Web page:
The Writer’s Legacy.

My Classic Bookshelf.
My Classic Bookshelf.

Recently, the world heard of the sad news that author Iain Banks has only months to live and this piece by author Val McDermid actually brought tears to my eyes. It wasn’t all that long ago that one of Australia’s favourite authors, Bryce Courtenay, died of cancer. It not only got me thinking on how short life really is, but also about the legacy we leave behind.

For writers our legacy is our writing; our books. Our stories can move people, get people talking, feel the need to read more of what we have to say, and perhaps even inspire them to tell their own stories. If we’re really lucky our stories will live on in film and on stage and even be talked about for generations to come. In a world where time is a valuable commodity; people are reading more than ever before. We may pass through this life only once, yet if done well, our stories can last a lifetime.

As I read some tweets written regarding Iain Banks, there was one other thing that struck me as part of a writer’s legacy and that was admiration by his fans. It wasn’t just his work they will always remember, but also actually meeting him. They considered themselves fortunate to have met their favourite author. Having had this social interaction will ensure his fans will remain with him long after he’s gone.

Interacting with our readers helps bring the author-reader relationship even closer. People remember those who are friendly and helpful towards others. It is believed that the way books sell more than any other is through word of mouth. Kristen Lamb fairly recently posted about the importance of writers building a rapport and community with their readers. In this selfish world, it is the little things such as common courtesy and politeness that people are remembered for. If we combine our efforts with producing good books, we can guarantee ourselves a loyal readership.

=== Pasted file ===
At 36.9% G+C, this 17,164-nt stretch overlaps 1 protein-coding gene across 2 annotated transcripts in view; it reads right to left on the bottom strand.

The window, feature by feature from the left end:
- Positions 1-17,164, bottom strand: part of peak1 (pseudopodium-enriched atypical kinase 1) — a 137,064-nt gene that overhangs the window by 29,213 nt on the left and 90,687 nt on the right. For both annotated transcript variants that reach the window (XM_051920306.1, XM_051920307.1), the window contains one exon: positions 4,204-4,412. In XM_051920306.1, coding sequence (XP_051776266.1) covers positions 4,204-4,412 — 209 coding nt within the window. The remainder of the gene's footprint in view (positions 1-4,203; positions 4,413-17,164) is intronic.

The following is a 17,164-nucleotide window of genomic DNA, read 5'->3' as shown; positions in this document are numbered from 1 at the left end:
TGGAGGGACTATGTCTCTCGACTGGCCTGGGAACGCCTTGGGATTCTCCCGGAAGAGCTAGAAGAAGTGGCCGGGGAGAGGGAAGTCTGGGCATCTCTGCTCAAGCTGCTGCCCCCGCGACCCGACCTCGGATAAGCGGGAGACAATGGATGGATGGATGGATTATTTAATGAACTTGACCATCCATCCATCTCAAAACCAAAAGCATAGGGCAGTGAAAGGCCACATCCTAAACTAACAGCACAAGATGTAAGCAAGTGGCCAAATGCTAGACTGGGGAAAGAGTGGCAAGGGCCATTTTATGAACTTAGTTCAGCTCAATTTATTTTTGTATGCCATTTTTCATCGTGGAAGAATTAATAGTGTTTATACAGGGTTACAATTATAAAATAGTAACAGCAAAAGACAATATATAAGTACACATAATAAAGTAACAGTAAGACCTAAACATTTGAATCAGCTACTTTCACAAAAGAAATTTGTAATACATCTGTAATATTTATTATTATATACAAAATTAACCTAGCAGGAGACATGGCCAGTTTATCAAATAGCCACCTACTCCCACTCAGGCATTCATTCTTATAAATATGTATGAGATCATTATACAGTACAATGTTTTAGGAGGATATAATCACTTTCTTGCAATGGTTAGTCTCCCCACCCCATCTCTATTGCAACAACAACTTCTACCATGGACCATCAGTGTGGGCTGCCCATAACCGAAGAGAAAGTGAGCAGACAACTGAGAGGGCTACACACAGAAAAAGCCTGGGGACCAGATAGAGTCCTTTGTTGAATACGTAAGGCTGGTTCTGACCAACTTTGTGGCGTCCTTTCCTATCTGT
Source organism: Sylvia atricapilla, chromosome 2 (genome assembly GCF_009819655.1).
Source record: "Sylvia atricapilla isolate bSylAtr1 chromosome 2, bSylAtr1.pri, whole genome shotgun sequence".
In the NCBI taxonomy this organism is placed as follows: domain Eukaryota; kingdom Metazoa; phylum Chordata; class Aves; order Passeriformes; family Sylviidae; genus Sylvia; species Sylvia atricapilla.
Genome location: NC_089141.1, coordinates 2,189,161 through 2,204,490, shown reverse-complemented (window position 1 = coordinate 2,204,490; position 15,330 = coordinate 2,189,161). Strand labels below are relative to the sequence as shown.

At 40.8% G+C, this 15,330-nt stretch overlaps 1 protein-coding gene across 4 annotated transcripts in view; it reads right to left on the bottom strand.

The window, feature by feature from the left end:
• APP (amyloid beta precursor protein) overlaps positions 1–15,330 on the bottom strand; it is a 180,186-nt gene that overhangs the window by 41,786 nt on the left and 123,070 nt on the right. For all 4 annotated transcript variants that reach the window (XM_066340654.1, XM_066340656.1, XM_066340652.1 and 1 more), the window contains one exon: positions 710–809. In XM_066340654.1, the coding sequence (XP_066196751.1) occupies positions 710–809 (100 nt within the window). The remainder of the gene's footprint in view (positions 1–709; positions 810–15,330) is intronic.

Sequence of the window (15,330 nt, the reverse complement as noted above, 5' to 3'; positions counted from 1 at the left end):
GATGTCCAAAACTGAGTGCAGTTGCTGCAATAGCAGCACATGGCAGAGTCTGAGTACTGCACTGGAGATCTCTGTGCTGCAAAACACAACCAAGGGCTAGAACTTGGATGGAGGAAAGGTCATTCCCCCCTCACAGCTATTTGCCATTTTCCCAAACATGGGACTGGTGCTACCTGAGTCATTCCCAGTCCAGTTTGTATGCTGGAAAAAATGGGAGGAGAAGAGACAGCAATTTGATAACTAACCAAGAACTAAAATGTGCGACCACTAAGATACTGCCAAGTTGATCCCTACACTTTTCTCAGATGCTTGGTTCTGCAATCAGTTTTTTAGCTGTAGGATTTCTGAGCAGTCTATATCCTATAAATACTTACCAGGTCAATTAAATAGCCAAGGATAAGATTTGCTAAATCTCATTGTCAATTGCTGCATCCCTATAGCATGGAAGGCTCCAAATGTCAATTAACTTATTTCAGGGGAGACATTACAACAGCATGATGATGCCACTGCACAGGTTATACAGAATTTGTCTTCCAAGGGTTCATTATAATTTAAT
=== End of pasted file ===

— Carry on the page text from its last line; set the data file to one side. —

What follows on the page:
What do you hope will be your legacy? Are you making the most of your time? What steps are you taking towards building your community?

Image by Debbie Johansson.

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6 thoughts on “The Writer’s Legacy.

  1. Good post! I haven’t really thought of it like this before, and I will have to ponder it awhile. That said, I am working on connecting with people and building community through my blog, Facebook, Twitter, etc at least I hope so. 🙂

    1. Hi Jeannette. Cancer touched my family a couple of years ago which certainly put things into perspective for me; what we do with our lives and what we leave behind, which is what got me thinking about Iain Banks. We both seem to be building our community through the same social networks – we would have not met each other otherwise and I’m glad we did! Thanks for your comments. 🙂

  2. It’s so sad to hear about Iain Banks. Time is a precious commodity indeed. As a writer—I always have legacy on my mind. What will my legacy be? How will *this* story inspire or resonate with others? It’s important to think about legacy not only as a writer but as a human being. We can help make the world a better place by serving others before we think of ourselves. 😉

    1. Hi Christy. I think it’s the people who put others above themselves that are remembered the most and there are a great many number of examples throughout history. I like how you focus your thoughts on others, both as a writer and as a human being. It’s a valuable asset and one that more people should work towards. Thanks for your comments. 🙂

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